It's understandable why the Marvel Cinematic Universe first got into the habit of introducing and discarding villains all in the same movie. Especially for origin stories, the practice is an easy way to keep the focus on the hero getting developed and fleshed out, and a villain's death is such a convenient for wrapping up the problems that a film introduces. Unfortunately, the end result is that everyone forgets about the villain's gadgets that made them so dangerous, too.
Many of the weapons and gadgets introduced in MCU movies would be an extraordinary help later against different bad gus, including Thanos. Until Marvel addresses just what happened to these items they'll forever be nagging details in MCU history.
The Super Soldier Serum
It's a big plot point that the Super Soldier Serum that created Captain America was lost with the death of its inventor Abraham Erskine. However, before Erskine was ever introduced in the MCU, The Incredible Hulk established that the American government already had a workable replacement. Eager to pursue any means necessary to hunt down the savage hulk, General Ross approved the use of a hodgepodge Super Soldier Serum on special ops commando Emil Blonsky.
The serum certainly had some undesirable side effects, but there's no doubting that it worked. Under its influence Blonsky was faster, stronger, and even capable of putting up a good fight against the Hulk himself. Even after the Hulk broke nearly every bone in his body Blonsky healed himself, and it's a wonder why no one would mass produce the Serum as much as possible.
The Sonic Taser didn't just get forgotten after Iron Man but also during the movie itself. Obadiah Stane used the gadget to paralyze anyone in auditory distance of the device while he himself was protected with special earbuds. He referred to the device as a useful design the government didn't approve the production of...but why not?
It seems immensely useful, and even after the U.S. government continues its work in super soldiers, improving the War Machine armor, or any number of special projects they never bring up the sonic taser again. Stane himself failed to ever use the device in his final fight with Iron Man, opting instead to flail around the city in clunky armor when all he had to do was flick a switch to incapacitate his foe.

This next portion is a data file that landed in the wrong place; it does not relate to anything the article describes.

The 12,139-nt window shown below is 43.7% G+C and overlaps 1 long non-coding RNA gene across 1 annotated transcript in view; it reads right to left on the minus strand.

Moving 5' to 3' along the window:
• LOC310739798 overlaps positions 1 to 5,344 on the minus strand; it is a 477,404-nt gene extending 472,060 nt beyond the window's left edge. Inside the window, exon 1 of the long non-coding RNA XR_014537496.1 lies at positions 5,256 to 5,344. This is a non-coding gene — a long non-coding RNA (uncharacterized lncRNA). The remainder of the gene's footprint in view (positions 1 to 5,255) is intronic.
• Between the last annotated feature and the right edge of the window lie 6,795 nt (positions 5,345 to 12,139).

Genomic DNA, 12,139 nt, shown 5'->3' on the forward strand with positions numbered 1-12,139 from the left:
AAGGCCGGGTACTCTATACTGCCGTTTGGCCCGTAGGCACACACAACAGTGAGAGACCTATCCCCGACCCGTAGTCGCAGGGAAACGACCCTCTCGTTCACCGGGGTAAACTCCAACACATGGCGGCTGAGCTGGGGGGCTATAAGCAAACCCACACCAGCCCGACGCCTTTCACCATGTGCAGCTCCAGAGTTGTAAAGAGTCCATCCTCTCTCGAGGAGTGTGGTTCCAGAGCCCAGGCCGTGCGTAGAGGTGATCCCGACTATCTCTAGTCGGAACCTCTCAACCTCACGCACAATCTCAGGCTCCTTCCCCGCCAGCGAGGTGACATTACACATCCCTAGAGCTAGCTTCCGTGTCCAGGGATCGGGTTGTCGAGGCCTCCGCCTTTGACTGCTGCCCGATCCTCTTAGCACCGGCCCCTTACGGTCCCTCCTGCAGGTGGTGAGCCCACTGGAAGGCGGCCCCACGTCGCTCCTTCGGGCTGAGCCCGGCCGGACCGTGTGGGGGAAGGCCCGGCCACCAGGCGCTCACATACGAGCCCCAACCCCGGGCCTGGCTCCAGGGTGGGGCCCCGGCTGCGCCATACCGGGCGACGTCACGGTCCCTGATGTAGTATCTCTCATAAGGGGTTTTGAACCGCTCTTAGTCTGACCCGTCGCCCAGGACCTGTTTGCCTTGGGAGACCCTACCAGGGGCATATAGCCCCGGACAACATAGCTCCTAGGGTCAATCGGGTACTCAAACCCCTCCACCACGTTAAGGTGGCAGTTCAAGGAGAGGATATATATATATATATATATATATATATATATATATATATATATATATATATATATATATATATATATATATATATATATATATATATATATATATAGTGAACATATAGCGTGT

Any Spider-Man Villain
Both MCU Spider-Man movies introduced the idea that various individuals could make monumental technological advances by merely studying the tech that already exists in the universe. The villains Vulture, Shocker and Mysterio, all managed to compete with the super-powered Spider-Man because of such advances, and yet none gain traction for government production.
The Vulture's gadgets could phase through solid matter or cut through steel and stone effortlessly, yet somehow have had no impact on the technology of the MCU since their debut. The villain who wielded the weapons was incarcerated at the film's end, and there did not seem to be any indication why his wares wouldn't be seized and studied.
Perhaps the deadliest weapon with the briefest scene in the MCU is the shrink ray used by Darren Cross in Ant-Man. While Cross could never crack the code behind making Pym Particles work to successfully shrink objects, in the process of trying he developed a potent weapon. When fired at a board executive who crossed Cross, the shrink ray reduced the executive to a small glob of biomass. In just a flash it turned a human body into a product to be wiped away by a tissue, and it's galling Cross didn't think to use it again.
Perhaps the villain was too frustrated by his failure to meet the goal he set out to reach, but the shrink ray was perhaps his greatest invention yet, and he never explored it further or even considered using it against the titular hero. Even past Cross' own death, the design was never discovered or utilized, and it's a wonder nobody else ever picked up on it. For as many jokes about Ant-Man beating Thanos as the Internet saw the past few years, the possibility of turning him into snot with a shrink ray really should have been taken more seriously.